How does insurance work and where do my premiums go?

Insurance has a long history, going back thousands of years. Even so, the foundation upon which it’s built hasn’t changed all that much: Insurance is based on the premise that the premiums of the many, pay for the losses of the few. In today’s world that means, the premiums you pay get pooled at your insurance company, and insurance claims are paid out of that pool of money. (As an aside, if you’re interest in the history of insurance, you might be interested the infographic, "A look at insurance through the ages".)

For the latter question, "where do my premiums go?", there are two ways this question can be answered: on a wider industry level as well as on an individual policy level. Let’s look at what happens to your premiums, after you’ve paid them first.

According to the Insurance Bureau of Canada here is how your premiums are spent:

"For every dollar of premiums gathered from policyholders, 53.1¢ go back to policyholders in the form of claims, 15.9¢ go back to communities in the form of various government taxes on insurance, 20.5¢ go to industry operating and regulatory costs and 10.5¢ go to industry profit.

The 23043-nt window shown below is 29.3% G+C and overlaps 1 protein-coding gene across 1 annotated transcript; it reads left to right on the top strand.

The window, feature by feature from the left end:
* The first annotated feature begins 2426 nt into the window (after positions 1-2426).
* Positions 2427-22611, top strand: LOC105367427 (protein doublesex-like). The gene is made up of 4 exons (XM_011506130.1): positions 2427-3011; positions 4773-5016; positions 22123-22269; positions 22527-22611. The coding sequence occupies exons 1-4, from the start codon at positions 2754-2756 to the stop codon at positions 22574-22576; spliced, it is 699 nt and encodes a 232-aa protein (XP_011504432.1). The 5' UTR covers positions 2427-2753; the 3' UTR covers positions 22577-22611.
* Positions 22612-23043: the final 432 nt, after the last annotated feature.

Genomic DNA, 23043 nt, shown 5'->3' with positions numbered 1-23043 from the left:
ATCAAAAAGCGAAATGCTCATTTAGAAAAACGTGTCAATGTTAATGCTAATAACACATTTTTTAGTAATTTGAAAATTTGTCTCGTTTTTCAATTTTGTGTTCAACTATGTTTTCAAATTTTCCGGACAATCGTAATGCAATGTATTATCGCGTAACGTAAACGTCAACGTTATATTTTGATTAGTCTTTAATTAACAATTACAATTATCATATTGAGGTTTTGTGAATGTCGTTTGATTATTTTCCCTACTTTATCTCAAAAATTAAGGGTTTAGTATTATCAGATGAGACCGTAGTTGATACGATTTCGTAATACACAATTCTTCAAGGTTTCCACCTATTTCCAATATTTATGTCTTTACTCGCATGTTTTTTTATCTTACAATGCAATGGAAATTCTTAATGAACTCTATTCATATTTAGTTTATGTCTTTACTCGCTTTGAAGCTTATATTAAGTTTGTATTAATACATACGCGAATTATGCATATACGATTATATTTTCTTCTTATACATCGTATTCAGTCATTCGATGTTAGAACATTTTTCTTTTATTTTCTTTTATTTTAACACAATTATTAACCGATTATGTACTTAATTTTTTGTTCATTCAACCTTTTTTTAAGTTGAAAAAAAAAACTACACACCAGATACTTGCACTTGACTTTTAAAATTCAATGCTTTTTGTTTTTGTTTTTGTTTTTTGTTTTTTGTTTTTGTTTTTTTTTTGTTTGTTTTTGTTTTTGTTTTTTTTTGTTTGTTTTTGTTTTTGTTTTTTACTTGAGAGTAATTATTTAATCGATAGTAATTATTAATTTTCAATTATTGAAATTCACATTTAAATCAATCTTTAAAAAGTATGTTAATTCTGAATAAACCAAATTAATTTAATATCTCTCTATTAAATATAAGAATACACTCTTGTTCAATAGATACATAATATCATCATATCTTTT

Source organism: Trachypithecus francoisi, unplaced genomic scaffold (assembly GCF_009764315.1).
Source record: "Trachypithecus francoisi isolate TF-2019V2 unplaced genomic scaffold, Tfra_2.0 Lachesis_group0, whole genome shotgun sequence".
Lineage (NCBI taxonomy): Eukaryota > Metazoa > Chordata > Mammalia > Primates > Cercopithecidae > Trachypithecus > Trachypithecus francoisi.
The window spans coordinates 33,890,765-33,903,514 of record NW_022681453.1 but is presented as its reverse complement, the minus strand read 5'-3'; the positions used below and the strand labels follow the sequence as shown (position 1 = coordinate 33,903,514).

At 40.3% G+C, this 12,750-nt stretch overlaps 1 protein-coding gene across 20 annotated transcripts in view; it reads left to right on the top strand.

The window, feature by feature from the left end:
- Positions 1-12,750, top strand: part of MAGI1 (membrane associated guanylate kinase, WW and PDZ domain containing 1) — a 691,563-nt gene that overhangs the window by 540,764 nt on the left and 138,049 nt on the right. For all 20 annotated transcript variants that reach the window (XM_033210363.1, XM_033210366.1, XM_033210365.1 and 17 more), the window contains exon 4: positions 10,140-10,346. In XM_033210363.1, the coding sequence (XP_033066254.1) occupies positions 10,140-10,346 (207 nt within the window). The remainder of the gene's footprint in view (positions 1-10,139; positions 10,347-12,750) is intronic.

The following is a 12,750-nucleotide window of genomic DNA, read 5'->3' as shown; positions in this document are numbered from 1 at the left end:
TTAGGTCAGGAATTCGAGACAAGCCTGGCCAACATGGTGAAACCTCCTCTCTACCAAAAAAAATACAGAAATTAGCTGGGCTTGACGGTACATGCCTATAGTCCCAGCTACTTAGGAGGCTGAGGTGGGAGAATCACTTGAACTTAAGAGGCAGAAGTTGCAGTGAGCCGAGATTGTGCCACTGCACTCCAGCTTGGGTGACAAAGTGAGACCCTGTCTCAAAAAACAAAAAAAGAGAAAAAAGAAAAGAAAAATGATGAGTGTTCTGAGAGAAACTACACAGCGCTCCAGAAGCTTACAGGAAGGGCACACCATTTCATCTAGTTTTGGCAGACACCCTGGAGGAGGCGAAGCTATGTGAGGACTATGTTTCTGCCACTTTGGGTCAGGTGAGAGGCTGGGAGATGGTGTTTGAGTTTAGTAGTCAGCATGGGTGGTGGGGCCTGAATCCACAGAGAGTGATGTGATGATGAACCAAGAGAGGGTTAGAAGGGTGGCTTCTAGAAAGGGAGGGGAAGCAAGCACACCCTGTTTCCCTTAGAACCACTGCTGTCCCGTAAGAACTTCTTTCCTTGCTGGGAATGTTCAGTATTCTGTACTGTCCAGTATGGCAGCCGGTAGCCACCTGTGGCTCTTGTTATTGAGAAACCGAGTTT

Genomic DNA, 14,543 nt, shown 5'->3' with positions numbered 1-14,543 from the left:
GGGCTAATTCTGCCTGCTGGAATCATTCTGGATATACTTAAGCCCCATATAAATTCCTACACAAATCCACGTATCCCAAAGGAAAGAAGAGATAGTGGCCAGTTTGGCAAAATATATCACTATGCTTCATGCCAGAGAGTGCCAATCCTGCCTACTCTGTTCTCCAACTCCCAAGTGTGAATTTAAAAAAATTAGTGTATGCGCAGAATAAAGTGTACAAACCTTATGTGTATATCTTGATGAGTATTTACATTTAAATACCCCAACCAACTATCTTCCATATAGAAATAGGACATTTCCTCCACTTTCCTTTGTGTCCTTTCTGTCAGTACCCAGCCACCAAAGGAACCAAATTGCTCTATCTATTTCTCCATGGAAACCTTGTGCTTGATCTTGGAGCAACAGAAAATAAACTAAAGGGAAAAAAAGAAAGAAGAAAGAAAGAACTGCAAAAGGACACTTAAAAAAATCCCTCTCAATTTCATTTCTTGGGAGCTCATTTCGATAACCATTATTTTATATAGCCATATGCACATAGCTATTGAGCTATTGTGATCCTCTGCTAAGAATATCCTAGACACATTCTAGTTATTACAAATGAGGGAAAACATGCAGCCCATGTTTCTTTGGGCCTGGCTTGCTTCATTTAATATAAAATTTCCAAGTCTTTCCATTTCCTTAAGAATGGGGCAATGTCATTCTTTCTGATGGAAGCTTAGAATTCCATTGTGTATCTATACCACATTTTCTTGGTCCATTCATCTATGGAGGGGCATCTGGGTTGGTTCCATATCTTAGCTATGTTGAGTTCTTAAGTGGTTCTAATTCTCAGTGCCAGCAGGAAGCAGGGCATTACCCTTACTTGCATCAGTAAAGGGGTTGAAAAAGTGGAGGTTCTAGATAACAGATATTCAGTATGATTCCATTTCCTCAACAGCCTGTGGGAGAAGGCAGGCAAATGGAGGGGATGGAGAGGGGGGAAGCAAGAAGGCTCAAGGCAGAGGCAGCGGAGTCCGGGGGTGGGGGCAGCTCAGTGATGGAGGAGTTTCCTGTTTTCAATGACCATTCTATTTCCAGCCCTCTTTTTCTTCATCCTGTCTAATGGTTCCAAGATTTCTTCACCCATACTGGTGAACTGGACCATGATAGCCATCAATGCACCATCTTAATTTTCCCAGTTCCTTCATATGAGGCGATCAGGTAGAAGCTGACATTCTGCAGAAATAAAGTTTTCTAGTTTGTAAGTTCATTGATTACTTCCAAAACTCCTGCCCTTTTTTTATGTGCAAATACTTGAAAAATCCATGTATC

These percentages are based on a 7-year national average from 2004 to 2010."

Visually, this is how it looks:

It’s easy to see that the majority of your premiums are used to pay insurance claims.

In Ontario, where your insurance premiums go on an individual policy level is detailed in the policy itself and is broken down by coverage. Review your policy and you’ll see the premiums that are charged for mandatory Liability, Direct Compensation (the section that covers your vehicle if you have a not at fault collision) and Accident Benefits, as well as the premium charged for optional coverages like Collision and Comprehensive.

On my policy, for example, the premium breaks down like this: 35 per cent goes towards Liability, 25 per cent pays for Direct Compensation, 26 per cent pays for Accident Benefits, 9 per cent pays for Collision and 5 per cent pays for Comprehensive.

Visually, this is how my insurance premiums break down:

On your policy these percentages may be different as each driver and vehicle is different.

Only claims that are covered under your policy will be paid out. Review your policy with your insurance professional to make sure you have all of the coverage that you need, and if you feel like you’re paying too much, don’t forget to compare car insurance quotes to make sure you’re getting the best deal possible.